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Chloride Released from Three Permeable Pavement Surfaces after Winter Salt Application - journal
Borst, Mike AND R. Brown. Chloride Released from Three Permeable Pavement Surfaces after Winter Salt Application - journal. JOURNAL OF AMERICAN WATER RESOURCES ASSOCIATION. American Water Resources Association, Middleburg, VA, 50(1):29-41, (2014).
This paper describes the chloride concentration in the exfiltrate from three permeable surfaces at a parking lot installed at the Edion Environmental Center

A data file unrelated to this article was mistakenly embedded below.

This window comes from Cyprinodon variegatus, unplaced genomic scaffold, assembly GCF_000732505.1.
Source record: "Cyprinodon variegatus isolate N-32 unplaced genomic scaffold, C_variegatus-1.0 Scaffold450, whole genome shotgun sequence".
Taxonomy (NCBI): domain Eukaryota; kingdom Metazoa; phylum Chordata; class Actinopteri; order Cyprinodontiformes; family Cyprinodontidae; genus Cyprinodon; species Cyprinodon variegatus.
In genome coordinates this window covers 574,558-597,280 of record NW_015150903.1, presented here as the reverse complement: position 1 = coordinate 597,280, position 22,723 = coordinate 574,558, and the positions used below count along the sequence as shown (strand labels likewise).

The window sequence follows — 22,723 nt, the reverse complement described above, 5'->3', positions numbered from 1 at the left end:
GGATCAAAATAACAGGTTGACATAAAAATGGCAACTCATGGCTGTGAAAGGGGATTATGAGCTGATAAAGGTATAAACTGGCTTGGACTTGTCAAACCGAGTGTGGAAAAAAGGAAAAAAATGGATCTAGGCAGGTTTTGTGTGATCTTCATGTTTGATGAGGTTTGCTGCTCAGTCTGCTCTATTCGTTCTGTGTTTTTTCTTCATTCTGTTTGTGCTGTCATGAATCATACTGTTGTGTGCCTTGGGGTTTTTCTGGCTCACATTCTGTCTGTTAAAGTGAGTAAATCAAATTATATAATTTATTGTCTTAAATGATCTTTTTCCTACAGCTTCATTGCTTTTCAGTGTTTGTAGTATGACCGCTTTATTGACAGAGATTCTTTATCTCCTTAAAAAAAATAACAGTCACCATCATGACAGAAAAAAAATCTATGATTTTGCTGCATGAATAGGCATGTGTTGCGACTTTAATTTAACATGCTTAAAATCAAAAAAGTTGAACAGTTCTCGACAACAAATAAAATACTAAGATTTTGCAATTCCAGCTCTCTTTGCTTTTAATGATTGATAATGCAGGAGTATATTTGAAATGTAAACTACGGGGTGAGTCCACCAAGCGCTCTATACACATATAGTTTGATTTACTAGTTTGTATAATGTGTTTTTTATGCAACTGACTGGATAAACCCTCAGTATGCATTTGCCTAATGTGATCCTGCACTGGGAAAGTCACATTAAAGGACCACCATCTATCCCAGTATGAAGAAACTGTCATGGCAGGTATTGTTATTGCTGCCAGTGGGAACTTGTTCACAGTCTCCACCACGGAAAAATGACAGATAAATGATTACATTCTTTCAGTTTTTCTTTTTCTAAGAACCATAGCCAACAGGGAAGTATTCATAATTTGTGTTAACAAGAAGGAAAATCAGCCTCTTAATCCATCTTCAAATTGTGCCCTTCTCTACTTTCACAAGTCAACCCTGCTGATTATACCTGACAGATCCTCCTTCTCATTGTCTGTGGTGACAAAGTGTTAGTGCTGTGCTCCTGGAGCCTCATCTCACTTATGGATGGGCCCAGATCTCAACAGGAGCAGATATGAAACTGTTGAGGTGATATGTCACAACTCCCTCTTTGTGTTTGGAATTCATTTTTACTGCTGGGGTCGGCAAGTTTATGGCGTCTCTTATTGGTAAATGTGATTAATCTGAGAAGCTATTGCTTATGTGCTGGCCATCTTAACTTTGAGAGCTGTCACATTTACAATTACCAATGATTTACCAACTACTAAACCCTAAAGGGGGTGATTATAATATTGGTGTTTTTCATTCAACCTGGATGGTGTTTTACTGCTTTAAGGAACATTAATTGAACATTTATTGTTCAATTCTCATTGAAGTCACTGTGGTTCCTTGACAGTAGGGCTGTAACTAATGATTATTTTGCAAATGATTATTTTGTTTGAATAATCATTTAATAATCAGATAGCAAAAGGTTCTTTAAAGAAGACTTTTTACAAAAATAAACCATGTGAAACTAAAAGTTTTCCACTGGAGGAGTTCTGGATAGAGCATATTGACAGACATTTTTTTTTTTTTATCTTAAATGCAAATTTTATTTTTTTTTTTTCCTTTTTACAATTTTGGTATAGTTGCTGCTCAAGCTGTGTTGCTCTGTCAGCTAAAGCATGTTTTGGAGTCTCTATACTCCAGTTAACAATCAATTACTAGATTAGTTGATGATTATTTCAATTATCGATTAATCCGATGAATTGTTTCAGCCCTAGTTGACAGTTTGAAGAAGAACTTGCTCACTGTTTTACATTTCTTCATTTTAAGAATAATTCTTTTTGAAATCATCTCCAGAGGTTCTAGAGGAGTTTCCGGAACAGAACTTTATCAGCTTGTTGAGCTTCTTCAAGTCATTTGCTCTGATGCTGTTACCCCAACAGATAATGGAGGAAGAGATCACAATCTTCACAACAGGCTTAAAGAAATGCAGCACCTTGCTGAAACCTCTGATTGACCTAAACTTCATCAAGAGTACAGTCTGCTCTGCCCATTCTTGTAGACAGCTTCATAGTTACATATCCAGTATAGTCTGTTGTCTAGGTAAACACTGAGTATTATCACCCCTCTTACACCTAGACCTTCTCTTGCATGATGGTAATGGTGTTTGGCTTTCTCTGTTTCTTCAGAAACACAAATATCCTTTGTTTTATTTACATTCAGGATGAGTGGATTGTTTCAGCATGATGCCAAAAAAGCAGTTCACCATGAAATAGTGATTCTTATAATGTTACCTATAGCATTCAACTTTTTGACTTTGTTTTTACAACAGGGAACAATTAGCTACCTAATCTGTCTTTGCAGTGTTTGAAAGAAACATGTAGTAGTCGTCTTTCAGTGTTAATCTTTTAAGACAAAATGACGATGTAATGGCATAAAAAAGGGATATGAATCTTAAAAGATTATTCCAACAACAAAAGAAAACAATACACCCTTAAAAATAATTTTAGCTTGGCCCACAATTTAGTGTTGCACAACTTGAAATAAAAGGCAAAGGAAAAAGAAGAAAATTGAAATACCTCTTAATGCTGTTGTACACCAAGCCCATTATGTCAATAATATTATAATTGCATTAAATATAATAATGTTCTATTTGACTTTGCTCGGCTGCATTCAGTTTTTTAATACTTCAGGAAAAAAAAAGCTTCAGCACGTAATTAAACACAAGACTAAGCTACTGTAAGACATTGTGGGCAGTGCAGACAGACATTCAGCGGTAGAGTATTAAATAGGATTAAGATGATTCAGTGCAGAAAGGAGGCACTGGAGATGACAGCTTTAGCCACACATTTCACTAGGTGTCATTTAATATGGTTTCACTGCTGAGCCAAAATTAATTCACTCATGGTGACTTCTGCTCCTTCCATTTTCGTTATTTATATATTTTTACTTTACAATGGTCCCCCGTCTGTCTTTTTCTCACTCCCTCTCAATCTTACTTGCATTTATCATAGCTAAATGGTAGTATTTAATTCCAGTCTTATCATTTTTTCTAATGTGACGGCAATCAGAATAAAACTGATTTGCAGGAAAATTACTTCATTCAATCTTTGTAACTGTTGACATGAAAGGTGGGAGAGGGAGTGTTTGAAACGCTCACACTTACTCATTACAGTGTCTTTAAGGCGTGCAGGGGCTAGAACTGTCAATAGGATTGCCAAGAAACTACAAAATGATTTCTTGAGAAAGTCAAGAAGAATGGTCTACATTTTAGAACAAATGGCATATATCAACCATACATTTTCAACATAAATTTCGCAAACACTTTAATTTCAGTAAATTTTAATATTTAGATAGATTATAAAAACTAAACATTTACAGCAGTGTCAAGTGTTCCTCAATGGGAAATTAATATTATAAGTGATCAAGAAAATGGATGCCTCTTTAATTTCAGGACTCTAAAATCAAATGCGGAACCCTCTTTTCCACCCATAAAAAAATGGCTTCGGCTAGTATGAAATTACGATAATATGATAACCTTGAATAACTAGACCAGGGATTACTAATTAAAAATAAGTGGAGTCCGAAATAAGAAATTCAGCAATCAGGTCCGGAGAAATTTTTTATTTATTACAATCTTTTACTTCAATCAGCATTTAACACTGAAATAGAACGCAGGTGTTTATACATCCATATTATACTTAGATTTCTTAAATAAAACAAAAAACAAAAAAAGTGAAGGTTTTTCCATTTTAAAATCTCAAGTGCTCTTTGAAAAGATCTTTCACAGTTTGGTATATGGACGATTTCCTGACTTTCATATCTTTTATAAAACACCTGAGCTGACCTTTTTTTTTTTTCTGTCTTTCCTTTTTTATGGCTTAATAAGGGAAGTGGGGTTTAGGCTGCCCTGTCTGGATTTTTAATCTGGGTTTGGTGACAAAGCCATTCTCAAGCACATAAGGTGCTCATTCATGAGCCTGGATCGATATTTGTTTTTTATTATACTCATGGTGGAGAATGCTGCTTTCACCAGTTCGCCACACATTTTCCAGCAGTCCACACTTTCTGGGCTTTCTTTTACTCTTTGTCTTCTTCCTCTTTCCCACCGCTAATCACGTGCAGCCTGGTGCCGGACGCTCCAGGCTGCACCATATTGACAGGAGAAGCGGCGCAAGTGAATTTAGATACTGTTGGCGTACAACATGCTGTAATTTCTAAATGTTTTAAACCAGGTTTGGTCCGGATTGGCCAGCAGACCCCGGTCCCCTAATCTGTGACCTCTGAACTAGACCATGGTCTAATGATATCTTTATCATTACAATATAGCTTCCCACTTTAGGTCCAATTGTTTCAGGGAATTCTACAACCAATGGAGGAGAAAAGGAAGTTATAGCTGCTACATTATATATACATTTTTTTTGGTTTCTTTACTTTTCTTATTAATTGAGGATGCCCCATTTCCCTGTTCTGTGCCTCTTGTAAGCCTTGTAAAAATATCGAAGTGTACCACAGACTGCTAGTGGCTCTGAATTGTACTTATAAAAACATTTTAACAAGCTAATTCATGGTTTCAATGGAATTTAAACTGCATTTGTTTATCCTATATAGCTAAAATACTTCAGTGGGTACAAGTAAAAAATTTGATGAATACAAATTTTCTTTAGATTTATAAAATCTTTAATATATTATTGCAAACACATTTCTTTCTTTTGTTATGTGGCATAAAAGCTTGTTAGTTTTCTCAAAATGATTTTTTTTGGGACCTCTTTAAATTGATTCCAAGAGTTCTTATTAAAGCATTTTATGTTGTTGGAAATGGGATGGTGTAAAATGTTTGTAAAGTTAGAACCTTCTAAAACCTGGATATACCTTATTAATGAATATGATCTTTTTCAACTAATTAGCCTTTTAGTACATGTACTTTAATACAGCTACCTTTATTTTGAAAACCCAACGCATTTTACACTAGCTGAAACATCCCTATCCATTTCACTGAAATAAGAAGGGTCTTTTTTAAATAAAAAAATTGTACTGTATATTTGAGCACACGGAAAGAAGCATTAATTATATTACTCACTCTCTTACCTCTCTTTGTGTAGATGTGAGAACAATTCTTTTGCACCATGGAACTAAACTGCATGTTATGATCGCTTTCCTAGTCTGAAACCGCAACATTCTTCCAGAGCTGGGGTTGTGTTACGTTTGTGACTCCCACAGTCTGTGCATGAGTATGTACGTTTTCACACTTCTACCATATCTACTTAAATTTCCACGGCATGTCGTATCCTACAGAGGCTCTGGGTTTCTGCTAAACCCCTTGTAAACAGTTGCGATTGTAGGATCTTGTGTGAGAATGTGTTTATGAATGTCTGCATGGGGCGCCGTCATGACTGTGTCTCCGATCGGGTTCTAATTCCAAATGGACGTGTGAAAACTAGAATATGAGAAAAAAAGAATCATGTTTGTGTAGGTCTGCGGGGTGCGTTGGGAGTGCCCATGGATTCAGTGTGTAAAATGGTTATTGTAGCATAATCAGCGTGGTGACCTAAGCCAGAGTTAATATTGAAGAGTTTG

EPA does not classify chloride as a priority pollutant. It is often unregulated in stormwater runoff but has been a target stressor for Total Maximum Daily Load (TMDL) allotments developed for multiple waterbodies. Previous research has shown that road salt applications increased chloride concentrations in surface water. Few studies exist on how infiltration-based stormwater control measures react to salt applications. Those that do exist have small datasets showing a trend of high concentrations during winter months, with rapidly declining concentrations that remain detectable during the remainder of the year. In 2009, EPA constructed a 0.4-ha parking lot surfaced with three types of permeable pavement (interlocking concrete pavers [ICP], porous concrete [PC], and porous asphalt [PA]) to measure hydrologic and water quality effects of the different permeable surfaces. Each permeable surface has four equally-sized, lined sections that direct infiltrate to collection tanks that enable composite sampling for water quality analysis. Samples were collected during two winter salting seasons and for the remainder of each year. The chloride concentrations measured in the permeable surface infiltrate samples exceeded the EPA acute criterion for aquatic life (860 mg/L) in the winter months because of salt application. Concentrations in the infiltrate remained measureable year round, but they did not exceed the EPA chronic threshold of 230 mg/L in samples collected after April. The chloride concentration decreased with cumulative rainfall depth since previous snow event, which was described well by a power regression. Based on the power regression, PC had the largest initial concentration in the infiltrate from the rainfall event immediately after a snow event, while PA was the lowest. The chloride concentration deceased most rapidly in the infiltrate from the PC and most slowly in the infiltrate from the PA. The mean infiltrate concentrations from the PC and ICP were not significantly different from each other. The infiltrate concentrations from each surface were notably different from impervious hot mix asphalt runoff concentrations. The salt applied to the hot mix asphalt is flushed rapidly from the surface by the subsequent events and was often (>77%) undetected in samples, including in the winter months (undetected in three of six events).